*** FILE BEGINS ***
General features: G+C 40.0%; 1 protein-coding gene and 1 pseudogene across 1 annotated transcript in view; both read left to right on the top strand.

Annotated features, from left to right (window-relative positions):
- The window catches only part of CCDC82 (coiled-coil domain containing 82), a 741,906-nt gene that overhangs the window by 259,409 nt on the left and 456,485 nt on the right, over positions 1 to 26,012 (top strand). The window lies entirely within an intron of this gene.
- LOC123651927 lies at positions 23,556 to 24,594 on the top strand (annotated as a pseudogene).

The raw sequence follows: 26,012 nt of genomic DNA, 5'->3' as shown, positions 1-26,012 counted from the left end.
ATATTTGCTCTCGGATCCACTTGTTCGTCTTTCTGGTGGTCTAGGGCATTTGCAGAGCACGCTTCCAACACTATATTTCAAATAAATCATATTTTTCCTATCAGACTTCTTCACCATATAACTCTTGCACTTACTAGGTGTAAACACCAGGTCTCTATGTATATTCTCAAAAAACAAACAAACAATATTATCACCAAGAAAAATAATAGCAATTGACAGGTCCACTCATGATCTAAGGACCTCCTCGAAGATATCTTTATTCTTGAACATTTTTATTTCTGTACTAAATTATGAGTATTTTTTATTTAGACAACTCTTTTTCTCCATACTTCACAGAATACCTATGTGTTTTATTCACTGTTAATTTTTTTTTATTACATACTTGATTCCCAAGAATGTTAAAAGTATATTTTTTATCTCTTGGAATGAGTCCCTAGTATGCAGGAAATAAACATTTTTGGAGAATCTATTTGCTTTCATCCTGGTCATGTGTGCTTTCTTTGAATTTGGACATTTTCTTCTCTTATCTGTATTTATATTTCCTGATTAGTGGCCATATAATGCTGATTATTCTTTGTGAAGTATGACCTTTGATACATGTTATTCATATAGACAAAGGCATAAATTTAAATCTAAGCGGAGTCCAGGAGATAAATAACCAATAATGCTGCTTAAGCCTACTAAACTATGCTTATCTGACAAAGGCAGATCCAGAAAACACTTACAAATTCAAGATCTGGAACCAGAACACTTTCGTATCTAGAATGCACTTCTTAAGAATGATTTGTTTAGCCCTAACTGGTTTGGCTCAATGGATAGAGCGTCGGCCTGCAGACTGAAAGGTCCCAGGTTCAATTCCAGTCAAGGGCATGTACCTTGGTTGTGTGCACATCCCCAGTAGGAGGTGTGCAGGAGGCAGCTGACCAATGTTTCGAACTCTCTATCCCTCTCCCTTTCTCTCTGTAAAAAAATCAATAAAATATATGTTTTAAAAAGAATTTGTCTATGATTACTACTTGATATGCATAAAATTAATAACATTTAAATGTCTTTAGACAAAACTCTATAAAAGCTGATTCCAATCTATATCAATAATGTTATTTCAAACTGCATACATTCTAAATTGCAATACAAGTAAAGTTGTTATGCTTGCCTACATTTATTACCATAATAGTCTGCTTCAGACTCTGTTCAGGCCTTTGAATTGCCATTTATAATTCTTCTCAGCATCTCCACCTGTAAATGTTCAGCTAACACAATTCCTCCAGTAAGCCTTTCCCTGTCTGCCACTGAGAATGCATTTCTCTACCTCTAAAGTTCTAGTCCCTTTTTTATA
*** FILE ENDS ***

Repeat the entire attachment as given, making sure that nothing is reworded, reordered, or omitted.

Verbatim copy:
General features: G+C 40.0%; 1 protein-coding gene and 1 pseudogene across 1 annotated transcript in view; both read left to right on the top strand.

Annotated features, from left to right (window-relative positions):
- The window catches only part of CCDC82 (coiled-coil domain containing 82), a 741,906-nt gene that overhangs the window by 259,409 nt on the left and 456,485 nt on the right, over positions 1 to 26,012 (top strand). The window lies entirely within an intron of this gene.
- LOC123651927 lies at positions 23,556 to 24,594 on the top strand (annotated as a pseudogene).

The raw sequence follows: 26,012 nt of genomic DNA, 5'->3' as shown, positions 1-26,012 counted from the left end.
ATATTTGCTCTCGGATCCACTTGTTCGTCTTTCTGGTGGTCTAGGGCATTTGCAGAGCACGCTTCCAACACTATATTTCAAATAAATCATATTTTTCCTATCAGACTTCTTCACCATATAACTCTTGCACTTACTAGGTGTAAACACCAGGTCTCTATGTATATTCTCAAAAAACAAACAAACAATATTATCACCAAGAAAAATAATAGCAATTGACAGGTCCACTCATGATCTAAGGACCTCCTCGAAGATATCTTTATTCTTGAACATTTTTATTTCTGTACTAAATTATGAGTATTTTTTATTTAGACAACTCTTTTTCTCCATACTTCACAGAATACCTATGTGTTTTATTCACTGTTAATTTTTTTTTATTACATACTTGATTCCCAAGAATGTTAAAAGTATATTTTTTATCTCTTGGAATGAGTCCCTAGTATGCAGGAAATAAACATTTTTGGAGAATCTATTTGCTTTCATCCTGGTCATGTGTGCTTTCTTTGAATTTGGACATTTTCTTCTCTTATCTGTATTTATATTTCCTGATTAGTGGCCATATAATGCTGATTATTCTTTGTGAAGTATGACCTTTGATACATGTTATTCATATAGACAAAGGCATAAATTTAAATCTAAGCGGAGTCCAGGAGATAAATAACCAATAATGCTGCTTAAGCCTACTAAACTATGCTTATCTGACAAAGGCAGATCCAGAAAACACTTACAAATTCAAGATCTGGAACCAGAACACTTTCGTATCTAGAATGCACTTCTTAAGAATGATTTGTTTAGCCCTAACTGGTTTGGCTCAATGGATAGAGCGTCGGCCTGCAGACTGAAAGGTCCCAGGTTCAATTCCAGTCAAGGGCATGTACCTTGGTTGTGTGCACATCCCCAGTAGGAGGTGTGCAGGAGGCAGCTGACCAATGTTTCGAACTCTCTATCCCTCTCCCTTTCTCTCTGTAAAAAAATCAATAAAATATATGTTTTAAAAAGAATTTGTCTATGATTACTACTTGATATGCATAAAATTAATAACATTTAAATGTCTTTAGACAAAACTCTATAAAAGCTGATTCCAATCTATATCAATAATGTTATTTCAAACTGCATACATTCTAAATTGCAATACAAGTAAAGTTGTTATGCTTGCCTACATTTATTACCATAATAGTCTGCTTCAGACTCTGTTCAGGCCTTTGAATTGCCATTTATAATTCTTCTCAGCATCTCCACCTGTAAATGTTCAGCTAACACAATTCCTCCAGTAAGCCTTTCCCTGTCTGCCACTGAGAATGCATTTCTCTACCTCTAAAGTTCTAGTCCCTTTTTTATA